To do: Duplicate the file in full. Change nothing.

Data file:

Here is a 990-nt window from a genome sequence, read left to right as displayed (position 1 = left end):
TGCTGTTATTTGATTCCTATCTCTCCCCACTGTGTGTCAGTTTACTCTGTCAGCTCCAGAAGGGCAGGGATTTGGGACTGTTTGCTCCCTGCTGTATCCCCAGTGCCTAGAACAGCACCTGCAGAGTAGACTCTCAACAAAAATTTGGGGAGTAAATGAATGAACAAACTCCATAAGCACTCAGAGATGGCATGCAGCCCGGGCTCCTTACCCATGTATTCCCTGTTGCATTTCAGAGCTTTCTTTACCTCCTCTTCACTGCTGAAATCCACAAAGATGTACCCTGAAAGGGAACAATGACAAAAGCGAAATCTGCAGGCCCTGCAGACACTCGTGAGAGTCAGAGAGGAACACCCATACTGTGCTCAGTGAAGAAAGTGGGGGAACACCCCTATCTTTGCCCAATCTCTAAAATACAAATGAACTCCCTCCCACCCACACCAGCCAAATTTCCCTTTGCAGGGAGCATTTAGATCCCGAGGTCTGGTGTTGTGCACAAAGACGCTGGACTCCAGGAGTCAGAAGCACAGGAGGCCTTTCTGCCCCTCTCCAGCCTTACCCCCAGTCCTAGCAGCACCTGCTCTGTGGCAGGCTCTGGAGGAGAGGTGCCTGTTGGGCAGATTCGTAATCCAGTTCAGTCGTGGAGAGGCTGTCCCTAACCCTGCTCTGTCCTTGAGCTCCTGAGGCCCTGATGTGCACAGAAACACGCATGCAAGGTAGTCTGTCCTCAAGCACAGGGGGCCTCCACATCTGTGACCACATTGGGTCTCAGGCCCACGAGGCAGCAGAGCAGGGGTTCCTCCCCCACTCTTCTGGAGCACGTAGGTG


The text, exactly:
Here is a 990-nt window from a genome sequence, read left to right as displayed (position 1 = left end):
TGCTGTTATTTGATTCCTATCTCTCCCCACTGTGTGTCAGTTTACTCTGTCAGCTCCAGAAGGGCAGGGATTTGGGACTGTTTGCTCCCTGCTGTATCCCCAGTGCCTAGAACAGCACCTGCAGAGTAGACTCTCAACAAAAATTTGGGGAGTAAATGAATGAACAAACTCCATAAGCACTCAGAGATGGCATGCAGCCCGGGCTCCTTACCCATGTATTCCCTGTTGCATTTCAGAGCTTTCTTTACCTCCTCTTCACTGCTGAAATCCACAAAGATGTACCCTGAAAGGGAACAATGACAAAAGCGAAATCTGCAGGCCCTGCAGACACTCGTGAGAGTCAGAGAGGAACACCCATACTGTGCTCAGTGAAGAAAGTGGGGGAACACCCCTATCTTTGCCCAATCTCTAAAATACAAATGAACTCCCTCCCACCCACACCAGCCAAATTTCCCTTTGCAGGGAGCATTTAGATCCCGAGGTCTGGTGTTGTGCACAAAGACGCTGGACTCCAGGAGTCAGAAGCACAGGAGGCCTTTCTGCCCCTCTCCAGCCTTACCCCCAGTCCTAGCAGCACCTGCTCTGTGGCAGGCTCTGGAGGAGAGGTGCCTGTTGGGCAGATTCGTAATCCAGTTCAGTCGTGGAGAGGCTGTCCCTAACCCTGCTCTGTCCTTGAGCTCCTGAGGCCCTGATGTGCACAGAAACACGCATGCAAGGTAGTCTGTCCTCAAGCACAGGGGGCCTCCACATCTGTGACCACATTGGGTCTCAGGCCCACGAGGCAGCAGAGCAGGGGTTCCTCCCCCACTCTTCTGGAGCACGTAGGTG